However, we are all getting much better and cleverer in how we approach making a film in stereo now that we have all had a little more experience. There are more movies being made this year in full native stereo, and more vfx houses are biting the bullet and, if the show has been shot mono but is delivering stereo, they are doing their own stereo conversion of the shots they are doing the vfx on and producing any full cg shots in stereo as a matter of course now; so this means that the effects will not be compromised by a rushed stereo conversion after the fact and they will be designed to be full stereo in the first place. It is precisely because the effects in Avatar were designed in stereo that they looked so good. So maybe the fact that the awards didn't go to a stereo show is down to the fact that we are becoming a lot more knowledgeable about the stereo process and thus less impressed by it especially when it is done after the visual effects rather than before. Do I think we are losing our love affair with stereo? No. There are too many films being delivered stereo to say that yet. Do I think a film that has been stereo converted will win a VFX award, however, is a different question altogether, and we will have to wait and see but my hunch is that it will not happen until that stereo conversion is done remarkably well, which I am not sure we have seen happen yet. Luckily for Inception, it did not suffer from having been post converted and so the VFX could sparkle this year. Well done to them!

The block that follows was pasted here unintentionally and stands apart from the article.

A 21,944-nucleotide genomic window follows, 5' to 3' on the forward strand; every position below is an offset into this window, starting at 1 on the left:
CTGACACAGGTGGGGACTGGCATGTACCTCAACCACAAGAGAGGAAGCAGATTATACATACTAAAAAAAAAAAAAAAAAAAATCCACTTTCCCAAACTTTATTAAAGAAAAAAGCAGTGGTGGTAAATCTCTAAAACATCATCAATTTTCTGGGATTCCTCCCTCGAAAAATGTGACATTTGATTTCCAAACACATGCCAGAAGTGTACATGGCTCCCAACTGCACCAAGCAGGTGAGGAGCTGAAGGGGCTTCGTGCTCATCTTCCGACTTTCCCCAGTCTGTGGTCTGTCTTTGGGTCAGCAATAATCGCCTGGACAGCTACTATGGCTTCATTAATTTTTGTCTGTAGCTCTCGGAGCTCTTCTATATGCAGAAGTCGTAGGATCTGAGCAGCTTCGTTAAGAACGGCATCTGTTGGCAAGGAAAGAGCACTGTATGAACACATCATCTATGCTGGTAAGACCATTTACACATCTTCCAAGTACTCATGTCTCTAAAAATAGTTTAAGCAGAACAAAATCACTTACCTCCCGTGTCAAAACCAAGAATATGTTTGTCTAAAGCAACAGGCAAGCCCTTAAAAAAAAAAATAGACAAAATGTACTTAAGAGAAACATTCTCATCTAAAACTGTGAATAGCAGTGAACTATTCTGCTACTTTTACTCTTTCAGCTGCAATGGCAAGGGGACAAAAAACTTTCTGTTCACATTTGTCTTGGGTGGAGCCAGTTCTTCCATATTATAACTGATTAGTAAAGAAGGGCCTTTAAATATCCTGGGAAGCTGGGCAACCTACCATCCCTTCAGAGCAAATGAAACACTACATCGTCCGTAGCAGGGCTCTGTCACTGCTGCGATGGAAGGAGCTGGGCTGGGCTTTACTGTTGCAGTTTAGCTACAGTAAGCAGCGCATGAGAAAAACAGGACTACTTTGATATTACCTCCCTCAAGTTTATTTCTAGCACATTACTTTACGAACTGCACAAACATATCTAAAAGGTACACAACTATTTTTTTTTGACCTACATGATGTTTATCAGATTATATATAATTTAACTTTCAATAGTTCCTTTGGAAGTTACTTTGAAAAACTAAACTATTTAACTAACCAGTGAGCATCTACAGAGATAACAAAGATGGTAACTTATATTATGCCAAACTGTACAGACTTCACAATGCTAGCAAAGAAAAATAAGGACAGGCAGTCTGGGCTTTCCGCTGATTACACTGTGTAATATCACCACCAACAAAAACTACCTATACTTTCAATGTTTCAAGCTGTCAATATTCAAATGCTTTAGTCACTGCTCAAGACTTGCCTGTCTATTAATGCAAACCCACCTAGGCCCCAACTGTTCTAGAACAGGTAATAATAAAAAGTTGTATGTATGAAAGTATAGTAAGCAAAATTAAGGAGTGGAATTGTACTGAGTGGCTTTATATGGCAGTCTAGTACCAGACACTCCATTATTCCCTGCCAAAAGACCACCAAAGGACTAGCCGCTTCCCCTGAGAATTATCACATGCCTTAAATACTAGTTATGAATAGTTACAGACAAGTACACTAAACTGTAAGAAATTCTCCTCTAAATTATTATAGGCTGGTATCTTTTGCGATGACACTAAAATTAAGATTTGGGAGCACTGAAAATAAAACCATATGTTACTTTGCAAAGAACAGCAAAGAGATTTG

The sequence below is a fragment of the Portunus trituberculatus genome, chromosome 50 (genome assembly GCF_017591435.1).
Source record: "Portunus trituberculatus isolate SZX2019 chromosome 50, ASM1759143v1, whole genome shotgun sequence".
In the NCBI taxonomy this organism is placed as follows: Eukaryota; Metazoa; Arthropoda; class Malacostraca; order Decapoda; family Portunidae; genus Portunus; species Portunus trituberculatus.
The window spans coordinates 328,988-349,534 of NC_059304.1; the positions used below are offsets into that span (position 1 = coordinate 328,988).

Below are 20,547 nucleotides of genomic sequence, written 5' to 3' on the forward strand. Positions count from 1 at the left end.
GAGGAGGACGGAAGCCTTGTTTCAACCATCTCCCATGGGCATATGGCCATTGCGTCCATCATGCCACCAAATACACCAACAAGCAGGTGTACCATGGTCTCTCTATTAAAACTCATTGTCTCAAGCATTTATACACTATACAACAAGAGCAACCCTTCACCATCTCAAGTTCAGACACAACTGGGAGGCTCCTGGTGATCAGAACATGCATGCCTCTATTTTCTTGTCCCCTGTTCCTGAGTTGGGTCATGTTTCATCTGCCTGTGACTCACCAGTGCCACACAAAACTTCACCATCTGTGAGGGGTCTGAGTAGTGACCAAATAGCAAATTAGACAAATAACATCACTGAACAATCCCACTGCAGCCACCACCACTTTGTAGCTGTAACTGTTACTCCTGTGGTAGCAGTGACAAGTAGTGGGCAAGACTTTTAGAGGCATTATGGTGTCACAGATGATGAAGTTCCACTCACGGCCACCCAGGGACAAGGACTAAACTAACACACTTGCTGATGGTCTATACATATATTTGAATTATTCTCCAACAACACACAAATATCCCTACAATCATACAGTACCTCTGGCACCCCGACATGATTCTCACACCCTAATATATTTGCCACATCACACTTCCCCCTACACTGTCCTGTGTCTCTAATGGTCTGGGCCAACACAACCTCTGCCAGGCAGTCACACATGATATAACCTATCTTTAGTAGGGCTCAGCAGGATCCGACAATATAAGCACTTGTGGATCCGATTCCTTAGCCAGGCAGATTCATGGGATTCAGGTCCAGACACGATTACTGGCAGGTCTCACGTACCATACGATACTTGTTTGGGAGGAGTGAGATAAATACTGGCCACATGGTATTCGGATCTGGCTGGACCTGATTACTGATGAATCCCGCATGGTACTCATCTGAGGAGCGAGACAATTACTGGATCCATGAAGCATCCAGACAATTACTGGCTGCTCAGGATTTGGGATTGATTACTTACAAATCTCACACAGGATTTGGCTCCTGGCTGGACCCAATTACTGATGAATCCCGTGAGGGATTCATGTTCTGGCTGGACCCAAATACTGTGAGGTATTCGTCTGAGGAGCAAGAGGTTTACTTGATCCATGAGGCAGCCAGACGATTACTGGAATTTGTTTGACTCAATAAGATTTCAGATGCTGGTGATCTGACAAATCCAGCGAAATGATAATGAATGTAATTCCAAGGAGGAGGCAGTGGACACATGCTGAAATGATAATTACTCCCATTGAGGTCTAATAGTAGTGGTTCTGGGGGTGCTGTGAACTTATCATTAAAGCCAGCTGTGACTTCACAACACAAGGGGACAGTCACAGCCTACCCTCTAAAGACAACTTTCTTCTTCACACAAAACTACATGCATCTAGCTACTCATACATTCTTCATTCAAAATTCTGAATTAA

And that is about it for this first installment of my Blog. In the next few months I imagine we'll touch on the stereo world again as well as the other challenges that we are facing here at MPC. In the meantime, we have a lot of work to do to keep us busy. The last installment of Potter, X-Men: First Class and Pirates of the Caribbean: On Stranger Tides are all on the horizon and look out for some really cool work that's coming out of MPC Vancouver. We have finally finished Sucker Punch over there and that has some crazy fan boy Samurai action going on! More info on those to follow in later editions too, but not until the non-disclosure agreement allows! Ah, the world we live in. It is exciting though.
(Head of Compositing MPC London)
*BAFTA and The Academy offer the award for Special Visual Effects (although the Oscar name just says 'visual effects') and this takes into account both the special effects and the Visual effects in equal measure.